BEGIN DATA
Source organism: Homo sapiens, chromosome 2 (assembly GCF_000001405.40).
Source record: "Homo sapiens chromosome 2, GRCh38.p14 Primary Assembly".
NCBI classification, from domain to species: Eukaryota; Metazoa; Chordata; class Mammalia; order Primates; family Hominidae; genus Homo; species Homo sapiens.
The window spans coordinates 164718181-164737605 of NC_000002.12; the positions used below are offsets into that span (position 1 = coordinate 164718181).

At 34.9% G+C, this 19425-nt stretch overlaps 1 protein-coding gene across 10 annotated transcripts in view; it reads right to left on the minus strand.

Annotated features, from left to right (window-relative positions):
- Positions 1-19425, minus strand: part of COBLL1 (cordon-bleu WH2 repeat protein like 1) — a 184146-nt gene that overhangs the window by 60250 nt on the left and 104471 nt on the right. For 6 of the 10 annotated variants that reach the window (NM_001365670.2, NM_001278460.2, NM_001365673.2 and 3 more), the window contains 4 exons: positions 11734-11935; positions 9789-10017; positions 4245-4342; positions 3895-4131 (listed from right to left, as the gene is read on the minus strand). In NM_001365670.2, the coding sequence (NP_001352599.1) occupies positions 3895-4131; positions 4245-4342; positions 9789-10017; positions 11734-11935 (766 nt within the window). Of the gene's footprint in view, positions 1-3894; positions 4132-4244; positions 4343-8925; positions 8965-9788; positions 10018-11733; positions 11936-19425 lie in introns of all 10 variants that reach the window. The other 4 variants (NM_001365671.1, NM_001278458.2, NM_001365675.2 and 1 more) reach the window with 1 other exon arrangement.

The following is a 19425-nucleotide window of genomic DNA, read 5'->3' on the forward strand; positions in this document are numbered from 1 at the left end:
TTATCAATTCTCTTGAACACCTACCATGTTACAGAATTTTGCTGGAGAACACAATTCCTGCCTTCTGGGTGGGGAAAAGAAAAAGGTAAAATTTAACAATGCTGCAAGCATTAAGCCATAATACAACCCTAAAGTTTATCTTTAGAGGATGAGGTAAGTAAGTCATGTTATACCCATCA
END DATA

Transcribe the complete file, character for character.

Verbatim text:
Source organism: Homo sapiens, chromosome 2 (assembly GCF_000001405.40).
Source record: "Homo sapiens chromosome 2, GRCh38.p14 Primary Assembly".
NCBI classification, from domain to species: Eukaryota; Metazoa; Chordata; class Mammalia; order Primates; family Hominidae; genus Homo; species Homo sapiens.
The window spans coordinates 164718181-164737605 of NC_000002.12; the positions used below are offsets into that span (position 1 = coordinate 164718181).

At 34.9% G+C, this 19425-nt stretch overlaps 1 protein-coding gene across 10 annotated transcripts in view; it reads right to left on the minus strand.

Annotated features, from left to right (window-relative positions):
- Positions 1-19425, minus strand: part of COBLL1 (cordon-bleu WH2 repeat protein like 1) — a 184146-nt gene that overhangs the window by 60250 nt on the left and 104471 nt on the right. For 6 of the 10 annotated variants that reach the window (NM_001365670.2, NM_001278460.2, NM_001365673.2 and 3 more), the window contains 4 exons: positions 11734-11935; positions 9789-10017; positions 4245-4342; positions 3895-4131 (listed from right to left, as the gene is read on the minus strand). In NM_001365670.2, the coding sequence (NP_001352599.1) occupies positions 3895-4131; positions 4245-4342; positions 9789-10017; positions 11734-11935 (766 nt within the window). Of the gene's footprint in view, positions 1-3894; positions 4132-4244; positions 4343-8925; positions 8965-9788; positions 10018-11733; positions 11936-19425 lie in introns of all 10 variants that reach the window. The other 4 variants (NM_001365671.1, NM_001278458.2, NM_001365675.2 and 1 more) reach the window with 1 other exon arrangement.

The following is a 19425-nucleotide window of genomic DNA, read 5'->3' on the forward strand; positions in this document are numbered from 1 at the left end:
TTATCAATTCTCTTGAACACCTACCATGTTACAGAATTTTGCTGGAGAACACAATTCCTGCCTTCTGGGTGGGGAAAAGAAAAAGGTAAAATTTAACAATGCTGCAAGCATTAAGCCATAATACAACCCTAAAGTTTATCTTTAGAGGATGAGGTAAGTAAGTCATGTTATACCCATCA